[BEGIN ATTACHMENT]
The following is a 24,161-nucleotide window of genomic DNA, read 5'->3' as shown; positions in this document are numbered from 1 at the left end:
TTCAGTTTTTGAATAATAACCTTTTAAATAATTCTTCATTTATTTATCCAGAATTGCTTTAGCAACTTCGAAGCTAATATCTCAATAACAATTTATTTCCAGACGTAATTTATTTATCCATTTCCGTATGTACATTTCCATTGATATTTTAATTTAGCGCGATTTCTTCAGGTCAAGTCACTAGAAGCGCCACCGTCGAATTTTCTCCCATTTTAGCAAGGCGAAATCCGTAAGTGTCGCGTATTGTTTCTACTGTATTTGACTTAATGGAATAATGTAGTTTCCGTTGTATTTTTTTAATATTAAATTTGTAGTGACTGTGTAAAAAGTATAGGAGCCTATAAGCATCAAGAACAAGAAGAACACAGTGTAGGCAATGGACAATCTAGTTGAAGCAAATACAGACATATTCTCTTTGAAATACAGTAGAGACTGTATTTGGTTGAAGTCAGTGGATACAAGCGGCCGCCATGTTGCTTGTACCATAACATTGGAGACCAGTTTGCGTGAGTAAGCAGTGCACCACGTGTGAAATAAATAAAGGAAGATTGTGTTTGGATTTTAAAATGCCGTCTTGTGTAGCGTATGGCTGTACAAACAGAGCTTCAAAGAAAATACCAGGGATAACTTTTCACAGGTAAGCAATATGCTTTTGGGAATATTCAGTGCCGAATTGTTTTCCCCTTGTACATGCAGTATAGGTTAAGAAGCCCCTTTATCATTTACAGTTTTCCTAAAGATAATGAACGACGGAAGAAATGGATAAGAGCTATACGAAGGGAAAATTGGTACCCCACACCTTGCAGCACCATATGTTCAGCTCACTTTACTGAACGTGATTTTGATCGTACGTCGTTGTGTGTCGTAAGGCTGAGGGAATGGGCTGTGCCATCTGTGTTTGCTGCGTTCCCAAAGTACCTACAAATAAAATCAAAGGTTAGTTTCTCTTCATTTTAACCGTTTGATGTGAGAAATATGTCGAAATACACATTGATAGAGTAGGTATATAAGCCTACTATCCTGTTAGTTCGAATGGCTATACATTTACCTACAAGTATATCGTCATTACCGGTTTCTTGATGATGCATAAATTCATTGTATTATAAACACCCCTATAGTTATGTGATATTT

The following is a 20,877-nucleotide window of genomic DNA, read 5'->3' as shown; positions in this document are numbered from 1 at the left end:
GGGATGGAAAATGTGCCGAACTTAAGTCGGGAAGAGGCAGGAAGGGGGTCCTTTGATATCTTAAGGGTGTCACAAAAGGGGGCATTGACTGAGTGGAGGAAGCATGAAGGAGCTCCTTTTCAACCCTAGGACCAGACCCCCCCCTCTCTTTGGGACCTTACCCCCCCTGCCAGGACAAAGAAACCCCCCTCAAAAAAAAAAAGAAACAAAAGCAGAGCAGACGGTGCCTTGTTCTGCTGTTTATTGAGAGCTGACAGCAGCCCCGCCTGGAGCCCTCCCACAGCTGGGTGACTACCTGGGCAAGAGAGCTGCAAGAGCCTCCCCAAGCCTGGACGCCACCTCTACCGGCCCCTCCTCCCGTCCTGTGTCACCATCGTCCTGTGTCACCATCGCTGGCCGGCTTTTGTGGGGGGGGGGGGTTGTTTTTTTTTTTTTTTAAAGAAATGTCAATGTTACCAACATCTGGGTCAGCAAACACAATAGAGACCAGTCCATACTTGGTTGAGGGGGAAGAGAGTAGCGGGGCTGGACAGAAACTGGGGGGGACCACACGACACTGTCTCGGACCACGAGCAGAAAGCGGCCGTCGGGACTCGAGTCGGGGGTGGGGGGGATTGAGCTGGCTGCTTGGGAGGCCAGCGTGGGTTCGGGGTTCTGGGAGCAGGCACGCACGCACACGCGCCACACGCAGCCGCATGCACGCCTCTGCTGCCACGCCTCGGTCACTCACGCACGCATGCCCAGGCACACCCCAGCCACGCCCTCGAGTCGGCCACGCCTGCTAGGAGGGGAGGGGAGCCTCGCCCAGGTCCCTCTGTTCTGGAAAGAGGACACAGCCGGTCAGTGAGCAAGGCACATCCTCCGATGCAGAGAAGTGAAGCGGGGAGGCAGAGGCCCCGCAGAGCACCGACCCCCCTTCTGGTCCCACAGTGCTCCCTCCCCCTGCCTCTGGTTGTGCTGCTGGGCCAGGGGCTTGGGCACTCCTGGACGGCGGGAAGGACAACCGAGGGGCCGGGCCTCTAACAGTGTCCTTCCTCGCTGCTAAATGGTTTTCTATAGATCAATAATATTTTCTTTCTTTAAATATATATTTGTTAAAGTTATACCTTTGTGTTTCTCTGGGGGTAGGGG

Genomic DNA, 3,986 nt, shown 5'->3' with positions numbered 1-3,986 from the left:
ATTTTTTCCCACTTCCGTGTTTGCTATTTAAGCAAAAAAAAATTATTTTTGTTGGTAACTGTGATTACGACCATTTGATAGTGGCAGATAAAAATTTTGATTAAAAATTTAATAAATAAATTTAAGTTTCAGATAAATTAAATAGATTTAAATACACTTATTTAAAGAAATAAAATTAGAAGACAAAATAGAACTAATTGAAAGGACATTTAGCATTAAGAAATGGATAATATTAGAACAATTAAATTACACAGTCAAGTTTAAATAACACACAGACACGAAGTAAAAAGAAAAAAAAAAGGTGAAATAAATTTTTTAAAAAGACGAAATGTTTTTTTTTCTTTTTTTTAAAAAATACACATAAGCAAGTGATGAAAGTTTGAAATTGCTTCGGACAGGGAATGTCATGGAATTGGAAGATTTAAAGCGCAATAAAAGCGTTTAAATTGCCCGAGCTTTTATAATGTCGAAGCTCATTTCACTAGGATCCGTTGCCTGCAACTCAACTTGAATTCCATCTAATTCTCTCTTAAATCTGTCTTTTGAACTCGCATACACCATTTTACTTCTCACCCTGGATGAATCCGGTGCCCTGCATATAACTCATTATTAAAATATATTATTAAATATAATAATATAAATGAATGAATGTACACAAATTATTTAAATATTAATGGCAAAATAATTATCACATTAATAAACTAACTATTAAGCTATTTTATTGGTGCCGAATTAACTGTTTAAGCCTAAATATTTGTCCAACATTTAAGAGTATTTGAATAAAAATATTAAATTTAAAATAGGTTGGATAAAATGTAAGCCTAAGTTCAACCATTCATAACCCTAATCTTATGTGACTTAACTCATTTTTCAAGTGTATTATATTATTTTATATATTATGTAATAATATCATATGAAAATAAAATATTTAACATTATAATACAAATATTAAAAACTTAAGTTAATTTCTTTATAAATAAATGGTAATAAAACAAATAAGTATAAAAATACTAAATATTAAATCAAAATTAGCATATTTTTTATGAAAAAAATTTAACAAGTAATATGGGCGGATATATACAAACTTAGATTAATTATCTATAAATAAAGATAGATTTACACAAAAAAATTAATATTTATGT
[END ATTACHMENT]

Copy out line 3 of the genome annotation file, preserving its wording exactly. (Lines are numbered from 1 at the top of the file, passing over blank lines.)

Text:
The following is a 20,877-nucleotide window of genomic DNA, read 5'->3' as shown; positions in this document are numbered from 1 at the left end: